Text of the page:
Mitchell Menaged v. Commissioner., United States Tax Court - Memorandum Decision, T.C. Memo. 1991-79, Docket No. 5649-86., Filed February 28, 1991
Mitchell Menaged v. Commissioner.
United States Tax Court - Memorandum Decision
T.C. Memo. 1991-79
Docket No. 5649-86.
Filed February 28, 1991.
George Mac Vogelei, for the petitioner. Debra A. Bowe, for the respondent.
COHEN, Judge: Respondent determined a deficiency of $22,855.59 in petitioner's Federal income tax for 1981 and additions to tax under section 6653(a)(1) and (2). Respondent has conceded that petitioner is not liable for the additions to tax under section 6653(a)(1) and (2). Respondent has also conceded that petitioner is entitled to carry back an investment tax credit to the taxable year ended December 31, 1981. Unless otherwise indicated, all section references are to the Internal Revenue Code as amended and in effect for the year in issue.
After concessions, the issue remaining for decision is whether petitioner made an effective election under section 172(b)(3)(C) to relinquish the entire carryback period with respect to a net operating loss that petitioner sustained in the taxable year ended December 31, 1979. If petitioner did not make an effective election, we must determine whether any amount of the net operating loss that petitioner sustained in 1979 was available to carry forward to the taxable year ended December 31, 1981.
All of the facts have been stipulated. The stipulated facts are incorporated as our findings by this reference.
Petitioner resided in San Francisco, California, at the time he filed the petition in this case.
On November 16, 1979, petitioner realized a gain of $51,009 from the sale of his personal residence. Petitioner purchased a new residence on November 20, 1979, at a cost of $225,000.
On April 15, 1980, petitioner timely filed his 1979 Federal income tax return (1979 return). On that return, petitioner reported the $51,009 realized gain from the sale of his personal residence as a long-term capital gain; as a result, petitioner had a net capital gain of $50,852 and reported capital gain income of $20,341. Petitioner also reported a Schedule C loss of $54,961, although the actual amount of that loss was $52,780. Finally, petitioner reported adjusted gross income (loss) of ($17,043) and no taxable income. No statement was attached to petitioner's 1979 return indicating an election under section 172(b)(3)(C) to relinquish the carryback period with respect to a net operating loss.
On his 1980 Federal income tax return (1980 return), petitioner reported adjusted gross income of $14,563 and taxable income of $3,018.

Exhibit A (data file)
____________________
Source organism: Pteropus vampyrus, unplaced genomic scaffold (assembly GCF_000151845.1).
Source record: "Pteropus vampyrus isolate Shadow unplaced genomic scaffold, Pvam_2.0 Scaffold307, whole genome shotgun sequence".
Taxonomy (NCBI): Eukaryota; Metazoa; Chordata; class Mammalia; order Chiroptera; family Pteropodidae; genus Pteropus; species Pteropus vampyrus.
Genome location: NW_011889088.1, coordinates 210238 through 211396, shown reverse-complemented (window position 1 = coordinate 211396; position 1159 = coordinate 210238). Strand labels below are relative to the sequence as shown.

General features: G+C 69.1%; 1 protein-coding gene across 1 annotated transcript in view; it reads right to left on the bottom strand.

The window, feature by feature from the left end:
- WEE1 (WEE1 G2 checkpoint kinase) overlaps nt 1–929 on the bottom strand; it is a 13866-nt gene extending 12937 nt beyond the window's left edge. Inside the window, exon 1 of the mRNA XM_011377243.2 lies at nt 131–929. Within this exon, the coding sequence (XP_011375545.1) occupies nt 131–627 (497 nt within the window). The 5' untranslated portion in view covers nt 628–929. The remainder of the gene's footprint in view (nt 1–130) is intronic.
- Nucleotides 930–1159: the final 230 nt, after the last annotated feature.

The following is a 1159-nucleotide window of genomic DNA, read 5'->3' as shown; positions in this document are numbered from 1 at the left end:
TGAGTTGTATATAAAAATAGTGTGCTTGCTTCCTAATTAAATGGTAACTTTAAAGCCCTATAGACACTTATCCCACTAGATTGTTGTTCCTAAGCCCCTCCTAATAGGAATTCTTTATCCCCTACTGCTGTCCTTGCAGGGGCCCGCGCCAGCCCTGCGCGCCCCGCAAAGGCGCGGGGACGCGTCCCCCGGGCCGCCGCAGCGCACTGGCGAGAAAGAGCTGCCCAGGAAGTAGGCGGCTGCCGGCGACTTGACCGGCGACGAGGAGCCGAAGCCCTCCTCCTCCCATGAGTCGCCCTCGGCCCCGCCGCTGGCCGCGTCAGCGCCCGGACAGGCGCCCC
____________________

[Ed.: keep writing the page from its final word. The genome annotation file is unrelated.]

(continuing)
On July 26, 1982, respondent's Fresno, California, service center received the following returns from petitioner: 1979 amended Federal income tax return (1979 amended return), 1980 amended Federal income tax return (1980 amended return), and 1981 Federal income tax return (1981 return). All three of these returns were signed by the preparer and by petitioner on July 14, 1982.
On his 1979 amended return, petitioner reported that the 1979 sale of his personal residence qualified for nonrecognition treatment under section 1034. Petitioner therefore reported adjusted gross income (loss) of ($37,541) and taxable income (loss) of ($48,275). Petitioner also attached to the 1979 amended return a schedule with the heading "Net Operating Loss Computation." On that schedule, petitioner computed a net operating loss of $40,931; the parties agree, however, that petitioner's actual 1979 net operating loss was $38,670. Petitioner placed the following handwritten statement on the bottom of that schedule: "Taxpayer hereby elects to carryover the unused net operating loss generated in 1979 to 1980 and subsequent years."
Petitioner attached similar computational schedules to his 1980 amended return and to his 1981 return. After carryover to the taxable year ended December 31, 1980, as reflected in his 1980 amended return, petitioner computed and reported the remainder of the net operating loss carryover, $40,213, as "other income" on line 20 of his 1981 return.
In his notice of deficiency for the taxable year ended December 31, 1981, respondent disallowed the entire net operating loss deduction claimed by petitioner for that year. Respondent's explanation for the disallowance was that petitioner "did not elect to forego the carryback period on a loss year return filed on time."
In general, section 172 allows a deduction for an amount equal to the aggregate of the net operating loss carryover to a taxable year plus the net operating loss carryback to that year. Sec. 172(a). Section 172(b), as in effect for the year in issue, required that a net operating loss first be carried back to each of the 3 previous taxable years and, if unabsorbed by those years, that the remaining portion be carried forward to the 7 following taxable years. Sec. 172(b)(1) and (2).